The principal object of this Foreword is to inform the expert Folkloreist and the case-hardened Mythologist (comparative or otherwise) that the following pages are intended for those who, being neither expert nor case-hardened, come under that gracious and catholic term—general reader. The writer addresses not the scholiast, but the ordinary person who likes to read about what he has not time to study.
nd there are many, doubtless, which are in some sort fragments of the old mythologies filtered to us through Greece. But, on the whole, it is more reasonable to conclude that the simple stories of the marvellous or irrational have their origin in 'the qualities of the uncivilized imagination.'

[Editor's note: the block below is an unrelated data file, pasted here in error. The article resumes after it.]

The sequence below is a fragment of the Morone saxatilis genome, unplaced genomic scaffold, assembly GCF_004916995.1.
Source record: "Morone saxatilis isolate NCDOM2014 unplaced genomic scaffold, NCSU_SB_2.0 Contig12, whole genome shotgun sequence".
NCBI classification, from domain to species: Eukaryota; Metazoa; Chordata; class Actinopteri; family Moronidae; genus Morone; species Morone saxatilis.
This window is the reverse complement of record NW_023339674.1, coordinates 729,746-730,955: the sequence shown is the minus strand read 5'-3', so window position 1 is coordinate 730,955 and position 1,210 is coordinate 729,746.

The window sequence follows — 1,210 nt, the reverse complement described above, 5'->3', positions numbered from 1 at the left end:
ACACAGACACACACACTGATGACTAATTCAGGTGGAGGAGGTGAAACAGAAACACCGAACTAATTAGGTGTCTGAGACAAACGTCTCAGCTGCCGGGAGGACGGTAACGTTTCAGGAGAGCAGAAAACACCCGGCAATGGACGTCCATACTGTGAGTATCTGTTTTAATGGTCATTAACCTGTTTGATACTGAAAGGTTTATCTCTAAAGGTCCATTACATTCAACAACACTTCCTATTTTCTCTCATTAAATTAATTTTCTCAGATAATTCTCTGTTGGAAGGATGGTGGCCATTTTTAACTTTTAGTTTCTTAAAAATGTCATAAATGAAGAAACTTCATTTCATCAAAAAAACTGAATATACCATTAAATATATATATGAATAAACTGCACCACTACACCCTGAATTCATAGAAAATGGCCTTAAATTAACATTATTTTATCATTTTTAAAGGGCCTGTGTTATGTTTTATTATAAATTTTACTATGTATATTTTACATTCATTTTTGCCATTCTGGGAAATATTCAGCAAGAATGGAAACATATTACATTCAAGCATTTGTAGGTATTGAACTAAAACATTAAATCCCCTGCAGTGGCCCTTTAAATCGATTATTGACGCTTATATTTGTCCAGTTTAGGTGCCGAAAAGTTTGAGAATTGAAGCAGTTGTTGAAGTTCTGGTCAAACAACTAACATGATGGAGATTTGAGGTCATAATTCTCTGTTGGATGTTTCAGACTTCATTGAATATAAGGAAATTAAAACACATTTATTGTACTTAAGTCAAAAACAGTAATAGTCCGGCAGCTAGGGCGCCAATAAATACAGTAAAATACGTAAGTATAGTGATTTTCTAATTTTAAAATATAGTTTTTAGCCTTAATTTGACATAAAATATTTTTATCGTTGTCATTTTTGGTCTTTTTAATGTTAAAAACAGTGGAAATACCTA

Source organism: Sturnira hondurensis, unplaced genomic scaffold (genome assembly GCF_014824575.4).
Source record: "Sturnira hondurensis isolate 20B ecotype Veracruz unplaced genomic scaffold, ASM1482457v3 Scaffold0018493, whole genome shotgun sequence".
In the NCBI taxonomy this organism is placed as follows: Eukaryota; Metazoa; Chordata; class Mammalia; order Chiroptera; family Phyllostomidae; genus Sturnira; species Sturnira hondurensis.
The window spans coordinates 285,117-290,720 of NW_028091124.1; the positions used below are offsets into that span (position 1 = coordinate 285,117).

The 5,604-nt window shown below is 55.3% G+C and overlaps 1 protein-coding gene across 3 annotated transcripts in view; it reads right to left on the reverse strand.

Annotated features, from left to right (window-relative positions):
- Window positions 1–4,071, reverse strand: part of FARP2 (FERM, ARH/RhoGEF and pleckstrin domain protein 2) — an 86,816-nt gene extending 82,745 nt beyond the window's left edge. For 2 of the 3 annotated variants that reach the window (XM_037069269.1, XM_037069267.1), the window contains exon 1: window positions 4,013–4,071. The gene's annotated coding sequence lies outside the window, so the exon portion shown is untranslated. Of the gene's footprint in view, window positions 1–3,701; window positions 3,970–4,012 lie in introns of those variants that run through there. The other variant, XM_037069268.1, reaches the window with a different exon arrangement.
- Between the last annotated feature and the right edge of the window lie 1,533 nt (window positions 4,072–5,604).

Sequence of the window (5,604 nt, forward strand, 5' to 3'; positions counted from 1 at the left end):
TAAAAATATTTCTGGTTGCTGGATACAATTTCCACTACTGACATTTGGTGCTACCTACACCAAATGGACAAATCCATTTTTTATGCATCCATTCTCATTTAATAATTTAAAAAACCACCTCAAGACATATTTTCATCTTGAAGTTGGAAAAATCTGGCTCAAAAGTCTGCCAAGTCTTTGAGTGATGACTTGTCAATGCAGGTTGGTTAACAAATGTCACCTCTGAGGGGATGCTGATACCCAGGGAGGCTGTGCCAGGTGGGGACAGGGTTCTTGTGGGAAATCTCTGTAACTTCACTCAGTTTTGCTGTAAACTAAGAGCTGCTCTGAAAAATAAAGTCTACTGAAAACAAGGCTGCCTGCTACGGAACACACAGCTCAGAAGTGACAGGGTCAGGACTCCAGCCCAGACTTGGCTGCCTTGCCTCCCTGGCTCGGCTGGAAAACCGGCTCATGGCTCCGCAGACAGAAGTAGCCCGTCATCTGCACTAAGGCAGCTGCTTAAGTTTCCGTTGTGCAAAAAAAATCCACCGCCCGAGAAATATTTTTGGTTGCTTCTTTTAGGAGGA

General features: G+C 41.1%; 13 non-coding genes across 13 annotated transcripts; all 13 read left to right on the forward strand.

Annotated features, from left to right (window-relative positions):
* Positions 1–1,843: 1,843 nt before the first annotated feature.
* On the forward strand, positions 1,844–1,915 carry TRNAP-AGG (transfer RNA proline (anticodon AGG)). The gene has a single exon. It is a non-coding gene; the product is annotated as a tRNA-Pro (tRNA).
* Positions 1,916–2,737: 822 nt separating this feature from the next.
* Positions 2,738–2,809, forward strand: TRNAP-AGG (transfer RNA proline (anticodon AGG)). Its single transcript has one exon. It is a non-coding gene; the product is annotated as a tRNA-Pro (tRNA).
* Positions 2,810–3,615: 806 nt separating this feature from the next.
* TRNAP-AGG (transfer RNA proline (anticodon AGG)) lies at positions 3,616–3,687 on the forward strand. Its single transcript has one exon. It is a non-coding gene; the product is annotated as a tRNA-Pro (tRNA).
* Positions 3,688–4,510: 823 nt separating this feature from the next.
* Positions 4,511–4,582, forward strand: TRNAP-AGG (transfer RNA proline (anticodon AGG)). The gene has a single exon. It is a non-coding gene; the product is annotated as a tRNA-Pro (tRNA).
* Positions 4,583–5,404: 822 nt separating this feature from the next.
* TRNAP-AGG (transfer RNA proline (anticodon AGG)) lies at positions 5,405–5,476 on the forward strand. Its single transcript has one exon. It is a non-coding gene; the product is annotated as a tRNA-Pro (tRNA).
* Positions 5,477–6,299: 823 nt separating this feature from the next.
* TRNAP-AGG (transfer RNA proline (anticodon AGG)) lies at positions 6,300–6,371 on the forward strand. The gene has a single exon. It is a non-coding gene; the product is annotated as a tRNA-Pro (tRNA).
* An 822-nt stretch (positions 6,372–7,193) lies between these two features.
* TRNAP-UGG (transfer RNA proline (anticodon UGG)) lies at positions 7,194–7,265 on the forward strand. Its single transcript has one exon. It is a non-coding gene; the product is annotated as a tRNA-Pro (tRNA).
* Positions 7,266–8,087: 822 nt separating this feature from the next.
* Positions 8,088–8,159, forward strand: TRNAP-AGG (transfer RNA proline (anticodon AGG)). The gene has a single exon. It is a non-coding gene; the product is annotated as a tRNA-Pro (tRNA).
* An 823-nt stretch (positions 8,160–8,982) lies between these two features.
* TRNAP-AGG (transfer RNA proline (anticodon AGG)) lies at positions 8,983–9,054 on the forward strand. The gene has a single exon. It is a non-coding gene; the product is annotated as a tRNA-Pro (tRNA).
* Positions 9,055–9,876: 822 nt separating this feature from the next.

Thus, with regard to the current superstitions of our peasantry and of the Highlanders, it is much more rational to consider them, as Dr. Robert Chambers did, as 'springing from a disposition of the human mind to account for actual appearances by some imagined history which the appearances suggest,' than as relics of the old-world mythologies. The untutored mind disregards the natural, even in these days of applied science. There is an old weir across the Tweed which the common people, forgetting the mill, that had disappeared, pointed out as the work of one of the imps of Michael Scott, the wizard. Wherever there are three-topped hills there is sure to be a legend of the work of this same Michael, or some other